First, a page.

Sharing the Adventure with the Public The Value and Excitement of “Grand Questions” of Space Science and Exploration: Summary of a Workshop (SSB, 2011)

Vision and Voyages for Planetary Science in the Decade 2013-2022 (SSB, 2011)

Capabilities for the Future: An Assessment of NASA Laboratories for Basic Research (Laboratory Assessments Board with SSB and ASEB, 2010)

Controlling Cost Growth of NASA Earth and Space Science Missions (SSB, 2010)

Defending Planet Earth: Near-Earth-Object Surveys and Hazard Mitigation Strategies: Final Report (SSB with ASEB, 2010)

An Enabling Foundation for NASA’s Space and Earth Science Missions (SSB, 2010)

Forging the Future of Space Science: The Next 50 Years (SSB, 2010)

Life and Physical Sciences Research for a New Era of Space Exploration: An Interim Report (SSB with ASEB, 2010)

New Worlds, New Horizons in Astronomy and Astrophysics (BPA and SSB, 2010)

Revitalizing NASA’s Suborbital Program: Advancing Science, Driving Innovation, and Developing a Workforce (SSB, 2010)

Limited copies of SSB reports are available free of charge from:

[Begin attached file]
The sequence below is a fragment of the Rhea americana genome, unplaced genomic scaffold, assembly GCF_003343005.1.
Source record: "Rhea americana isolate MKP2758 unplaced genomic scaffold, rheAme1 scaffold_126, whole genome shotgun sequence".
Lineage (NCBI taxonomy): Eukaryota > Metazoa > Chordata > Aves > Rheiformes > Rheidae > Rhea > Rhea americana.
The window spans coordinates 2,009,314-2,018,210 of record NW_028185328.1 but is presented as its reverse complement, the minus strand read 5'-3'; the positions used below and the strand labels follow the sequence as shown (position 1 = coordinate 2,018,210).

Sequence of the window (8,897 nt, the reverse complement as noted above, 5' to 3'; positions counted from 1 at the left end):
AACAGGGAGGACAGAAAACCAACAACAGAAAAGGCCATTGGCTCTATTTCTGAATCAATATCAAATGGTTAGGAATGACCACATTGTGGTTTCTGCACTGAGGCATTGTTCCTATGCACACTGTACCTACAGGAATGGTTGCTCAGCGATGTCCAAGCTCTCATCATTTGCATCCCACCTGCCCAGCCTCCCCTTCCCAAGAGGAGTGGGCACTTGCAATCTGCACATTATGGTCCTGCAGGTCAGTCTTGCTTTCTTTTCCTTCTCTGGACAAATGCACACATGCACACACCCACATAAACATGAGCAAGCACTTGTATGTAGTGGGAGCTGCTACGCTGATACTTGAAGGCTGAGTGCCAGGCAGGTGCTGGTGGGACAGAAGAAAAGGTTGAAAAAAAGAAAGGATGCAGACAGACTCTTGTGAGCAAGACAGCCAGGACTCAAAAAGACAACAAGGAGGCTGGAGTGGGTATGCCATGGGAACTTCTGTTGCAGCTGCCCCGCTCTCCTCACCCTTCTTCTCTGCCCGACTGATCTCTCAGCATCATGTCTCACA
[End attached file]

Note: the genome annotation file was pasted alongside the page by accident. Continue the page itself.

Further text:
Space Studies Board
Keck Center of the National Academies of Sciences, Engineering, and Medicine
500 Fifth Street, NW, Washington, DC 20001
(202) 334-3477/ssb@nas.edu
www.nationalacademies.org/ssb/ssb.html

Suggested Citation:"Front Matter." National Academies of Sciences, Engineering, and Medicine. 2015. Continuity of NASA Earth Observations from Space: A Value Framework. Washington, DC: The National Academies Press. doi: 10.17226/21789.
×

COMMITTEE ON A FRAMEWORK FOR ANALYZING THE NEEDS FOR CONTINUITY OF
NASA-SUSTAINED REMOTE SENSING OBSERVATIONS OF THE EARTH FROM SPACE

BYRON D. TAPLEY, University of Texas at Austin, Chair

MICHAEL D. KING, University of Colorado, Boulder, Vice Chair

MARK R. ABBOTT, Oregon State University

STEVEN A. ACKERMAN, University of Wisconsin, Madison

JOHN J. BATES, NOAA/NESDIS National Climate Data Center

RAFAEL L. BRAS, Georgia Institute of Technology

ROBERT E. DICKINSON, University of Texas at Austin

RANDALL R. FRIEDL, Jet Propulsion Laboratory

LEE-LUENG FU, Jet Propulsion Laboratory